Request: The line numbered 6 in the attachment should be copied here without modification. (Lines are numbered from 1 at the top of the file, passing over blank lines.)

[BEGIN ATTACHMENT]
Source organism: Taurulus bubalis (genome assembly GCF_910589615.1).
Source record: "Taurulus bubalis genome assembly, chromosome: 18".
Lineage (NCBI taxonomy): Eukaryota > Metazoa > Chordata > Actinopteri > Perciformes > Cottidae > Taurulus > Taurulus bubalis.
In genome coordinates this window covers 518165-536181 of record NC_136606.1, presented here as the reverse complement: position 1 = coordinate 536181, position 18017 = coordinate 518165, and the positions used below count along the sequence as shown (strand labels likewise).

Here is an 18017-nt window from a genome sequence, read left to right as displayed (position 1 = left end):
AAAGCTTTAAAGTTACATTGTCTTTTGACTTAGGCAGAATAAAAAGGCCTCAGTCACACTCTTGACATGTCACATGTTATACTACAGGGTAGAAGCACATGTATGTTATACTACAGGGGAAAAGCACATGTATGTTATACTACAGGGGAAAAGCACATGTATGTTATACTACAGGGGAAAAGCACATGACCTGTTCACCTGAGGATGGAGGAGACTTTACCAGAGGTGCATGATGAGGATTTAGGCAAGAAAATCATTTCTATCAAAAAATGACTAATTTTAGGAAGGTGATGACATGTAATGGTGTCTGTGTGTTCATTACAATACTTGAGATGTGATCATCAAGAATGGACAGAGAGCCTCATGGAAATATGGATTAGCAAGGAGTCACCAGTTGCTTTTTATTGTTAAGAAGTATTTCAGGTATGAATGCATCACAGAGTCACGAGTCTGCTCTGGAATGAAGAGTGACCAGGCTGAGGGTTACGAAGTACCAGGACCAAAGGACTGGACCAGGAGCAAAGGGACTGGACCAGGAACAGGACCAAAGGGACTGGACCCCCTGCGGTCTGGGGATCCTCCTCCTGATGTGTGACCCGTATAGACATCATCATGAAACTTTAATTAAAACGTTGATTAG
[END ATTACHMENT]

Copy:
AAAGCTTTAAAGTTACATTGTCTTTTGACTTAGGCAGAATAAAAAGGCCTCAGTCACACTCTTGACATGTCACATGTTATACTACAGGGTAGAAGCACATGTATGTTATACTACAGGGGAAAAGCACATGTATGTTATACTACAGGGGAAAAGCACATGTATGTTATACTACAGGGGAAAAGCACATGACCTGTTCACCTGAGGATGGAGGAGACTTTACCAGAGGTGCATGATGAGGATTTAGGCAAGAAAATCATTTCTATCAAAAAATGACTAATTTTAGGAAGGTGATGACATGTAATGGTGTCTGTGTGTTCATTACAATACTTGAGATGTGATCATCAAGAATGGACAGAGAGCCTCATGGAAATATGGATTAGCAAGGAGTCACCAGTTGCTTTTTATTGTTAAGAAGTATTTCAGGTATGAATGCATCACAGAGTCACGAGTCTGCTCTGGAATGAAGAGTGACCAGGCTGAGGGTTACGAAGTACCAGGACCAAAGGACTGGACCAGGAGCAAAGGGACTGGACCAGGAACAGGACCAAAGGGACTGGACCCCCTGCGGTCTGGGGATCCTCCTCCTGATGTGTGACCCGTATAGACATCATCATGAAACTTTAATTAAAACGTTGATTAG